Journalist Nat Hentoff dies at 91

Nat Hentoff, who wrote about civil liberties and jazz dies at 91.

JTA,

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Nat Hentoff, who wrote about civil liberties and jazz for The Village Voice for 50 years and also wrote for The New Yorker, The Washington Post, DownBeat magazine and other publications, has died.

Hentoff died Saturday at 91. His son Nick, announcing the passing in a tweet, wrote: "He died surrounded by family listening to Billie Holiday."

Hentoff, the son of Russian-Jewish immigrant parents, was the author of more than 30 books, including novels and young adult and nonfiction books, many dealing with the U.S. Constitution and free speech.

He was a jazz critic in New York in the 1950s and went on to write books about musicians and the counterculture in the 1960s and 1970s. He also became an activist, marching against the Vietnam War and for civil rights.

Hentoff once told an interviewer how jazz intersected with his career as a defender of the Bill of Rights.

"I’ll leave you with this -- every once in a while writing about my day job I get so down I have to stop," he said. "I literally stop and put on a recording, and then that sound, that feeling, that passion for life gets me up and shouting again and I can go back to grim stuff of what’s happening in the rest of the world."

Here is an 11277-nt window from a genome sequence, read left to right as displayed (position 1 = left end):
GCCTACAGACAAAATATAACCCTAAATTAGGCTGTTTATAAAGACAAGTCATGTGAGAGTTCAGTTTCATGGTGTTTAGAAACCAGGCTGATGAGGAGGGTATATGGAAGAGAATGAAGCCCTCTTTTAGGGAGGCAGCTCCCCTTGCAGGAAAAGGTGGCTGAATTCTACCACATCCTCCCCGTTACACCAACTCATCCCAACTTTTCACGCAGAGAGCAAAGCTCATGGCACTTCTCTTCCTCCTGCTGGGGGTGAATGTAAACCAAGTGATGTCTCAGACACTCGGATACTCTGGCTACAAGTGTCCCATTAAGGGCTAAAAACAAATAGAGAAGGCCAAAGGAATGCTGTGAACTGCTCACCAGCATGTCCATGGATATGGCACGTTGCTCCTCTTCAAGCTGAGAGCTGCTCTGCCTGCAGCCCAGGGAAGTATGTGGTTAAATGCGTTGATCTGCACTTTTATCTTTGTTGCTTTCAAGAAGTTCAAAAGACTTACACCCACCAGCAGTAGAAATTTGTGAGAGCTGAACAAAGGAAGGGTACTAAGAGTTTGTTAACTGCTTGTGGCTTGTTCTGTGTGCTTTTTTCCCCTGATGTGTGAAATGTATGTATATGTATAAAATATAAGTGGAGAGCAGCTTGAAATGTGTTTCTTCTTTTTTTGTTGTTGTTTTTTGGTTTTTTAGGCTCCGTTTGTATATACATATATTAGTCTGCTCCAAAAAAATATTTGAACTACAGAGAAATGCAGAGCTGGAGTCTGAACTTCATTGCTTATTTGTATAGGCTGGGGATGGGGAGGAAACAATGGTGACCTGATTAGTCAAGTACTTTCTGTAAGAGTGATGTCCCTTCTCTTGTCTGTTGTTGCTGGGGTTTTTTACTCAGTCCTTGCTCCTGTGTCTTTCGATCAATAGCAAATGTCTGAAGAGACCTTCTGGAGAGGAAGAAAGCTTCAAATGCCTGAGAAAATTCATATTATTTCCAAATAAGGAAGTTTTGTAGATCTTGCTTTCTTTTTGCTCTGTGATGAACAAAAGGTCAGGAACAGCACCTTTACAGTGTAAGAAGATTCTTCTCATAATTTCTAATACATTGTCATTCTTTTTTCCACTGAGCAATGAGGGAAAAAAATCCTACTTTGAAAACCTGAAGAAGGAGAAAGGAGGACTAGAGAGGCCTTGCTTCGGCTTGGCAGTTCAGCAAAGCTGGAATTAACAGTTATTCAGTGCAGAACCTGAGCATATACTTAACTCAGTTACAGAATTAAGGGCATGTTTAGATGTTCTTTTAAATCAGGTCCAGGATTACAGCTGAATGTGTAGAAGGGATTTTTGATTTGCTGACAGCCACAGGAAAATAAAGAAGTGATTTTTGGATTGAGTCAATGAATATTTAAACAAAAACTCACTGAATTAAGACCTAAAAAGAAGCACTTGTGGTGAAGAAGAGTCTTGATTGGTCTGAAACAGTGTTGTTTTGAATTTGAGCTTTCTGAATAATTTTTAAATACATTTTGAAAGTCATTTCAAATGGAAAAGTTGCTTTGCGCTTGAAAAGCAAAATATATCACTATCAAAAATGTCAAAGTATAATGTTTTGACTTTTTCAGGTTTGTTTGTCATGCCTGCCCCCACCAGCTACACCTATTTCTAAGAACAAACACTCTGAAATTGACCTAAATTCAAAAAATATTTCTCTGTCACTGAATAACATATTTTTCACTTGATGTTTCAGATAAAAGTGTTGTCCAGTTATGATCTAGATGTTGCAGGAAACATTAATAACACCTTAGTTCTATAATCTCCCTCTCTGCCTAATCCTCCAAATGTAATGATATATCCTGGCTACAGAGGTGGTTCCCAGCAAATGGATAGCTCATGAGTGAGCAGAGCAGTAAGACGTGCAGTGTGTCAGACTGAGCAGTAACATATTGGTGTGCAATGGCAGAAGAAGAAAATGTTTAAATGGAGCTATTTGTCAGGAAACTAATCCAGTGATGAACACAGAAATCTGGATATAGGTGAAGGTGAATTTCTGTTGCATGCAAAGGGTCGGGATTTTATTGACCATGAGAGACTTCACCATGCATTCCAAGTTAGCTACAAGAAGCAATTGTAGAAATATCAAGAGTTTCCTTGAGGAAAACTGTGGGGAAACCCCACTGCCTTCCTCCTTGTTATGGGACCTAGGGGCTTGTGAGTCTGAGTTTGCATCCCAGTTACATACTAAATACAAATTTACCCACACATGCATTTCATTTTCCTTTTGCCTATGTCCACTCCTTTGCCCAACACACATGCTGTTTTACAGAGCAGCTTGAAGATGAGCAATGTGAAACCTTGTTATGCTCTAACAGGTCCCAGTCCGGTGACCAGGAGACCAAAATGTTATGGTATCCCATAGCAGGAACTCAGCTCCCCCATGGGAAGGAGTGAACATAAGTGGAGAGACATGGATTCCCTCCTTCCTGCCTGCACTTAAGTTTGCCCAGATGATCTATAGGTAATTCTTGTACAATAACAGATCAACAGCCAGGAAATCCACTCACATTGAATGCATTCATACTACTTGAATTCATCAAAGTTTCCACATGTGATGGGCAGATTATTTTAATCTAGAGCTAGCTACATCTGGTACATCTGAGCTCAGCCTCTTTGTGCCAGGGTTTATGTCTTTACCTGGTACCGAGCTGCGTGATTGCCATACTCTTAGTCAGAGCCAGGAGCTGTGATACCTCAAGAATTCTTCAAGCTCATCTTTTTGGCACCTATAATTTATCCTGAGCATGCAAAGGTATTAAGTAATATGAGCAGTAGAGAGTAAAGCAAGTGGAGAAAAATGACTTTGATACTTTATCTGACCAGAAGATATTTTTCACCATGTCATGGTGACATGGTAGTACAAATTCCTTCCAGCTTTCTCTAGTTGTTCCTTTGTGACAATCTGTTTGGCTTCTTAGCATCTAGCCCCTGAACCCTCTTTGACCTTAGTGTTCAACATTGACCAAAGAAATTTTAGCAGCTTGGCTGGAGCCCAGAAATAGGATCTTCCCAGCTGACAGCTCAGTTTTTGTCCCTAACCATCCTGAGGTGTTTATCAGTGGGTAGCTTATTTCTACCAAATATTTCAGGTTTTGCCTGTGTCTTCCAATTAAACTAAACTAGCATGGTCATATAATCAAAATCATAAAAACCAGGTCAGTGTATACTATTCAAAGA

In 2013, a biographical film about Hentoff titled "The Pleasures of Being Out of Step" spotlighted his career as a jazz critic and as a First Amendment advocate.

Hentoff, who considered himself an atheist, was liberal when it came to civil liberties but conservative when it came to issues such as abortion, which he opposed.

He grew up in what he once called the "pervasively anti-Semitic city" of Boston. The New York Times reported that he tried to rebel at the age of 12 by publicly eating a salami sandwich on Yom Kippur as people walked by him on the way to synagogue, which angered his father and his neighbors. He said later that he did it to know how it felt to be an outcast, calling the experience "enjoyable."

Hentoff graduated with honors from the city's Northeastern University in 1946. In 1950, he was a Fulbright fellow at the Sorbonne in Paris.

He was married three times.




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